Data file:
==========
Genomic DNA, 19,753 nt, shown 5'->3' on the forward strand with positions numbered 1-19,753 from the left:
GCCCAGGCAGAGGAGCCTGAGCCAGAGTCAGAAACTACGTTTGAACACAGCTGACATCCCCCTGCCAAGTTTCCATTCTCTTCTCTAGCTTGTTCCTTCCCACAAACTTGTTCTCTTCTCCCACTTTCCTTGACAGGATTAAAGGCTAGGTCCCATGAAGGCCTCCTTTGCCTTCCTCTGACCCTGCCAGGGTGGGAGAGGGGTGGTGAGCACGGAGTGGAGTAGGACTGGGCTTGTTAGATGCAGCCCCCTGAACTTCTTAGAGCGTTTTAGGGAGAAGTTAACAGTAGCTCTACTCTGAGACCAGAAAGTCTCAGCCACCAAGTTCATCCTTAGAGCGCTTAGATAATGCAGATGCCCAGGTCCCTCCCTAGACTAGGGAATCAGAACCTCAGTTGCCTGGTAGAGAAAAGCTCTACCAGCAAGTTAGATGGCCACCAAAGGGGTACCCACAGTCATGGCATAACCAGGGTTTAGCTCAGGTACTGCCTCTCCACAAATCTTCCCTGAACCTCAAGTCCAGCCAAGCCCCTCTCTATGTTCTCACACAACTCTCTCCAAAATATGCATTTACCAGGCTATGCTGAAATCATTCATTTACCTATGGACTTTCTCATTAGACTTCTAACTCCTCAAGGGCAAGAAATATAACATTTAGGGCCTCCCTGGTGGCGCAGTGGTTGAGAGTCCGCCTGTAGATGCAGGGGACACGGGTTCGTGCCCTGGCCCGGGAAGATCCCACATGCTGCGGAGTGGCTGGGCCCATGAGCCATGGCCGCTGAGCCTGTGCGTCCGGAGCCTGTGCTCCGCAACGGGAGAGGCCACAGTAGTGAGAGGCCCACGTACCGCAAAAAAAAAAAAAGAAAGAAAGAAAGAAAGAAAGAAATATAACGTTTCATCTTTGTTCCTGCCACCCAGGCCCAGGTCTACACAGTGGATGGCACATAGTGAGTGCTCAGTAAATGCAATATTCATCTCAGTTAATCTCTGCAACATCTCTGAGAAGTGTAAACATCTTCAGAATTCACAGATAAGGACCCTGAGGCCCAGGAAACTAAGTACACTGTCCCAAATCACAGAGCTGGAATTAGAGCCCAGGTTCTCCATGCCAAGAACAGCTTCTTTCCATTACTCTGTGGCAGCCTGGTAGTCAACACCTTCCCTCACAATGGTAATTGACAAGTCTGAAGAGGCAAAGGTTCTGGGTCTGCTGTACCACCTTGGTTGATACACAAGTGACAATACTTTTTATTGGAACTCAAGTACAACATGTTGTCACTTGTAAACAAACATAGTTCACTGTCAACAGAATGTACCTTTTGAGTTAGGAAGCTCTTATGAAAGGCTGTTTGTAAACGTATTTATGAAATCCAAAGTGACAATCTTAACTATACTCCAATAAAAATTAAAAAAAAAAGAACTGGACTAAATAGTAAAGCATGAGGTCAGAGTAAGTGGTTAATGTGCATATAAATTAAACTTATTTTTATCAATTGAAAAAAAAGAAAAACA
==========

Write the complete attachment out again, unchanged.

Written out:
Genomic DNA, 19,753 nt, shown 5'->3' on the forward strand with positions numbered 1-19,753 from the left:
GCCCAGGCAGAGGAGCCTGAGCCAGAGTCAGAAACTACGTTTGAACACAGCTGACATCCCCCTGCCAAGTTTCCATTCTCTTCTCTAGCTTGTTCCTTCCCACAAACTTGTTCTCTTCTCCCACTTTCCTTGACAGGATTAAAGGCTAGGTCCCATGAAGGCCTCCTTTGCCTTCCTCTGACCCTGCCAGGGTGGGAGAGGGGTGGTGAGCACGGAGTGGAGTAGGACTGGGCTTGTTAGATGCAGCCCCCTGAACTTCTTAGAGCGTTTTAGGGAGAAGTTAACAGTAGCTCTACTCTGAGACCAGAAAGTCTCAGCCACCAAGTTCATCCTTAGAGCGCTTAGATAATGCAGATGCCCAGGTCCCTCCCTAGACTAGGGAATCAGAACCTCAGTTGCCTGGTAGAGAAAAGCTCTACCAGCAAGTTAGATGGCCACCAAAGGGGTACCCACAGTCATGGCATAACCAGGGTTTAGCTCAGGTACTGCCTCTCCACAAATCTTCCCTGAACCTCAAGTCCAGCCAAGCCCCTCTCTATGTTCTCACACAACTCTCTCCAAAATATGCATTTACCAGGCTATGCTGAAATCATTCATTTACCTATGGACTTTCTCATTAGACTTCTAACTCCTCAAGGGCAAGAAATATAACATTTAGGGCCTCCCTGGTGGCGCAGTGGTTGAGAGTCCGCCTGTAGATGCAGGGGACACGGGTTCGTGCCCTGGCCCGGGAAGATCCCACATGCTGCGGAGTGGCTGGGCCCATGAGCCATGGCCGCTGAGCCTGTGCGTCCGGAGCCTGTGCTCCGCAACGGGAGAGGCCACAGTAGTGAGAGGCCCACGTACCGCAAAAAAAAAAAAAGAAAGAAAGAAAGAAAGAAAGAAATATAACGTTTCATCTTTGTTCCTGCCACCCAGGCCCAGGTCTACACAGTGGATGGCACATAGTGAGTGCTCAGTAAATGCAATATTCATCTCAGTTAATCTCTGCAACATCTCTGAGAAGTGTAAACATCTTCAGAATTCACAGATAAGGACCCTGAGGCCCAGGAAACTAAGTACACTGTCCCAAATCACAGAGCTGGAATTAGAGCCCAGGTTCTCCATGCCAAGAACAGCTTCTTTCCATTACTCTGTGGCAGCCTGGTAGTCAACACCTTCCCTCACAATGGTAATTGACAAGTCTGAAGAGGCAAAGGTTCTGGGTCTGCTGTACCACCTTGGTTGATACACAAGTGACAATACTTTTTATTGGAACTCAAGTACAACATGTTGTCACTTGTAAACAAACATAGTTCACTGTCAACAGAATGTACCTTTTGAGTTAGGAAGCTCTTATGAAAGGCTGTTTGTAAACGTATTTATGAAATCCAAAGTGACAATCTTAACTATACTCCAATAAAAATTAAAAAAAAAAGAACTGGACTAAATAGTAAAGCATGAGGTCAGAGTAAGTGGTTAATGTGCATATAAATTAAACTTATTTTTATCAATTGAAAAAAAAGAAAAACA